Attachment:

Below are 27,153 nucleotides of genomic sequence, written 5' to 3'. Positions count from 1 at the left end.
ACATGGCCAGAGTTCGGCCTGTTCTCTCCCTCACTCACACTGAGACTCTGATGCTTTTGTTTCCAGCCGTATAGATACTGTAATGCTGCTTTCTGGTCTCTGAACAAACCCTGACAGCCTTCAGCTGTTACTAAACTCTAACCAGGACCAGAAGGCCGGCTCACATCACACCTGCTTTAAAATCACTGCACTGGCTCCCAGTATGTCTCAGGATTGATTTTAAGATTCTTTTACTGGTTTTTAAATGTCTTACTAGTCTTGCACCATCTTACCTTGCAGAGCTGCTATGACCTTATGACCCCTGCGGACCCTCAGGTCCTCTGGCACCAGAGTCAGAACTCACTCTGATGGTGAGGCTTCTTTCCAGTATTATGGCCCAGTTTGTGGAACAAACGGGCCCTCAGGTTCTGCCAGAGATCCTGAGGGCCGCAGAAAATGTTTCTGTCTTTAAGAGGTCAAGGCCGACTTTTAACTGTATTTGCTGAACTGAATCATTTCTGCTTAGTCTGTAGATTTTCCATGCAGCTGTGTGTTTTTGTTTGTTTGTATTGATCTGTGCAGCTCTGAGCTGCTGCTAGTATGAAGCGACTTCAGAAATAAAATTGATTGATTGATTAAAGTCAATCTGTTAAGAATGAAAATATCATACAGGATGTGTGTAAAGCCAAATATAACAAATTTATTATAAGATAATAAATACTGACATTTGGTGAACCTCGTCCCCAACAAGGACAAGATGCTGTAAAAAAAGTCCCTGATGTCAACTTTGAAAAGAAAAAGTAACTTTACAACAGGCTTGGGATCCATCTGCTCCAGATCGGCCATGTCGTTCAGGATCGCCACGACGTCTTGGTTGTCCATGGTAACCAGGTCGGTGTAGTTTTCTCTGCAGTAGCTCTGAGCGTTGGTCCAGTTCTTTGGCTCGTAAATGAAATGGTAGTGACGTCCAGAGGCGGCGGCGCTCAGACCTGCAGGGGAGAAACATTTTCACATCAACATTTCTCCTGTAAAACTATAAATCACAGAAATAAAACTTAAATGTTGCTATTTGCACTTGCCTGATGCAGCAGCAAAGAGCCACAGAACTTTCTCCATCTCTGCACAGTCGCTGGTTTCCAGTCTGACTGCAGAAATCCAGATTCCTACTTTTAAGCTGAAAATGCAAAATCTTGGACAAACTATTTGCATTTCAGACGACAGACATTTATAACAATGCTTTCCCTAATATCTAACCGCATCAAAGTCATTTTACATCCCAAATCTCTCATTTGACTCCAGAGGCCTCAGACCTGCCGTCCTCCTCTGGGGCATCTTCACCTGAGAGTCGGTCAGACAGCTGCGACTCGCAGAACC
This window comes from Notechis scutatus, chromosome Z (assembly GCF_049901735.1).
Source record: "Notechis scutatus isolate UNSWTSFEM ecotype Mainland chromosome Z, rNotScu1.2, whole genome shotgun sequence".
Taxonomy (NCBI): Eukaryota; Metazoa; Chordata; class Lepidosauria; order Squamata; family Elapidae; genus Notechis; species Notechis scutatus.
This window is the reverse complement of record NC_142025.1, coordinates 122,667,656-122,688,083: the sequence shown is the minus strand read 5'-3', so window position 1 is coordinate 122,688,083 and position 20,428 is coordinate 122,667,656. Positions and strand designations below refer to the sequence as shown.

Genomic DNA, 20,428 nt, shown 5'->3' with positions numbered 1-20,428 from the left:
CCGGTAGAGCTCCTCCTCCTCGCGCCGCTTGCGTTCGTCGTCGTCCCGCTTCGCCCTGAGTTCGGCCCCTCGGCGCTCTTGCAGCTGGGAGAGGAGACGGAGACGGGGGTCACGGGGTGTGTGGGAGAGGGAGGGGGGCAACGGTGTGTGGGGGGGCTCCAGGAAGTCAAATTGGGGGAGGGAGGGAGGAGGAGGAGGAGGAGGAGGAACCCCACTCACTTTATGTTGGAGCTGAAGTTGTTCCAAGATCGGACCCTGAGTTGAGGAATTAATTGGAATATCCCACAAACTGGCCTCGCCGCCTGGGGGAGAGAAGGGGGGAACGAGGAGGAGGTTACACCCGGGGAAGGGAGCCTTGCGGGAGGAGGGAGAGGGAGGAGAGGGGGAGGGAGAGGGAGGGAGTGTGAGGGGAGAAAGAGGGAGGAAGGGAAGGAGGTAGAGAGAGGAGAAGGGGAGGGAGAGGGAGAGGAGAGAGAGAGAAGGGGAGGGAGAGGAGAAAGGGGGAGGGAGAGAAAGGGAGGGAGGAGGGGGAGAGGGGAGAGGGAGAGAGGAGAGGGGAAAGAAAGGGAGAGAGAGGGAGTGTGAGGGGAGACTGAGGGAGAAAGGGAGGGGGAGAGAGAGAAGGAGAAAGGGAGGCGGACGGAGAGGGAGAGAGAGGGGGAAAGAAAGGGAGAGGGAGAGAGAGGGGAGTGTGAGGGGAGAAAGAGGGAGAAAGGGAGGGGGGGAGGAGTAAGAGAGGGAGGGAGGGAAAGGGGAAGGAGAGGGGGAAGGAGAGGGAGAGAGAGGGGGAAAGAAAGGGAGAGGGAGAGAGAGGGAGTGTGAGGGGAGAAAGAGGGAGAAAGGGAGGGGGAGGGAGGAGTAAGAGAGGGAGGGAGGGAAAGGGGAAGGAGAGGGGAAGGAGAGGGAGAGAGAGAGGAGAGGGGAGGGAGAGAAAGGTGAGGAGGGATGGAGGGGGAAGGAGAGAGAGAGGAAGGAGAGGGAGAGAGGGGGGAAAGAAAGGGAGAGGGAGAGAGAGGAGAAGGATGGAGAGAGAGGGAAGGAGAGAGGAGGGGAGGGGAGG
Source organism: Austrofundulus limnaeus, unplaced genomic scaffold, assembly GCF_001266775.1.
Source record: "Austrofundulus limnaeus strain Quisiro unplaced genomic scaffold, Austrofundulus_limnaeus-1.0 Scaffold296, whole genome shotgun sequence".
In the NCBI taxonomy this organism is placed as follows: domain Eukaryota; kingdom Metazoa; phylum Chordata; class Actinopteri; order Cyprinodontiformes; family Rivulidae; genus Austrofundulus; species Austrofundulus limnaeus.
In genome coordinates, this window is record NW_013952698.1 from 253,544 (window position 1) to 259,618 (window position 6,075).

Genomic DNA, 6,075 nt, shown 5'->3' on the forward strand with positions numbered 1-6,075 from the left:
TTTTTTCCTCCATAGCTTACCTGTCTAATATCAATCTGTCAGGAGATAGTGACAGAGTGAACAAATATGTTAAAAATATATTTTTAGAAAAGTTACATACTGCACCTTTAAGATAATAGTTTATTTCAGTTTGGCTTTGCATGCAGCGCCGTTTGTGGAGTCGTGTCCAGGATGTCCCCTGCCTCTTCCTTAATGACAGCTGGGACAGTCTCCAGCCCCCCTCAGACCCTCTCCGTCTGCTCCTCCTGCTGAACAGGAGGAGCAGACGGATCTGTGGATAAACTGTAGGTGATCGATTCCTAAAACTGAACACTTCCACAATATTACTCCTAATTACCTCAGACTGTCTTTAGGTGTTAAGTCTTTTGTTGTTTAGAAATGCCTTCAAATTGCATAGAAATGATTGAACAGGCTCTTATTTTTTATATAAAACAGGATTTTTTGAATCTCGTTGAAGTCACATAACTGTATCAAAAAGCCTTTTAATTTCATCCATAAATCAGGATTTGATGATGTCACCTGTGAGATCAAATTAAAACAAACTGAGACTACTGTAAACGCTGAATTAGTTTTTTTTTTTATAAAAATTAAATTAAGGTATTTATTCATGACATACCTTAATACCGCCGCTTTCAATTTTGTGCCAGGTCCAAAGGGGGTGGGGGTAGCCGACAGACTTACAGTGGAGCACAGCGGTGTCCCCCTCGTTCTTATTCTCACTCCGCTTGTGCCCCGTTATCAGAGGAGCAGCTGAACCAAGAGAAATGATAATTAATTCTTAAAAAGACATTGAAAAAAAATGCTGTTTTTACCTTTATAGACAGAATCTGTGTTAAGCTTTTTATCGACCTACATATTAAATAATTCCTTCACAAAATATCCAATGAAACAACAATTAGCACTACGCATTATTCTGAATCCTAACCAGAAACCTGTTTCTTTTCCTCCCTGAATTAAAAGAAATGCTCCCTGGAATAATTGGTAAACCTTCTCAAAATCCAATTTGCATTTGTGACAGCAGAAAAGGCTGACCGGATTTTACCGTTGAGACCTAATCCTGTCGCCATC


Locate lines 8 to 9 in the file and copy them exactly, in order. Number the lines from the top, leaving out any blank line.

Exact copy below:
CCGGTAGAGCTCCTCCTCCTCGCGCCGCTTGCGTTCGTCGTCGTCCCGCTTCGCCCTGAGTTCGGCCCCTCGGCGCTCTTGCAGCTGGGAGAGGAGACGGAGACGGGGGTCACGGGGTGTGTGGGAGAGGGAGGGGGGCAACGGTGTGTGGGGGGGCTCCAGGAAGTCAAATTGGGGGAGGGAGGGAGGAGGAGGAGGAGGAGGAGGAACCCCACTCACTTTATGTTGGAGCTGAAGTTGTTCCAAGATCGGACCCTGAGTTGAGGAATTAATTGGAATATCCCACAAACTGGCCTCGCCGCCTGGGGGAGAGAAGGGGGGAACGAGGAGGAGGTTACACCCGGGGAAGGGAGCCTTGCGGGAGGAGGGAGAGGGAGGAGAGGGGGAGGGAGAGGGAGGGAGTGTGAGGGGAGAAAGAGGGAGGAAGGGAAGGAGGTAGAGAGAGGAGAAGGGGAGGGAGAGGGAGAGGAGAGAGAGAGAAGGGGAGGGAGAGGAGAAAGGGGGAGGGAGAGAAAGGGAGGGAGGAGGGGGAGAGGGGAGAGGGAGAGAGGAGAGGGGAAAGAAAGGGAGAGAGAGGGAGTGTGAGGGGAGACTGAGGGAGAAAGGGAGGGGGAGAGAGAGAAGGAGAAAGGGAGGCGGACGGAGAGGGAGAGAGAGGGGGAAAGAAAGGGAGAGGGAGAGAGAGGGGAGTGTGAGGGGAGAAAGAGGGAGAAAGGGAGGGGGGGAGGAGTAAGAGAGGGAGGGAGGGAAAGGGGAAGGAGAGGGGGAAGGAGAGGGAGAGAGAGGGGGAAAGAAAGGGAGAGGGAGAGAGAGGGAGTGTGAGGGGAGAAAGAGGGAGAAAGGGAGGGGGAGGGAGGAGTAAGAGAGGGAGGGAGGGAAAGGGGAAGGAGAGGGGAAGGAGAGGGAGAGAGAGAGGAGAGGGGAGGGAGAGAAAGGTGAGGAGGGATGGAGGGGGAAGGAGAGAGAGAGGAAGGAGAGGGAGAGAGGGGGGAAAGAAAGGGAGAGGGAGAGAGAGGAGAAGGATGGAGAGAGAGGGAAGGAGAGAGGAGGGGAGGGGAGG
Source organism: Austrofundulus limnaeus, unplaced genomic scaffold, assembly GCF_001266775.1.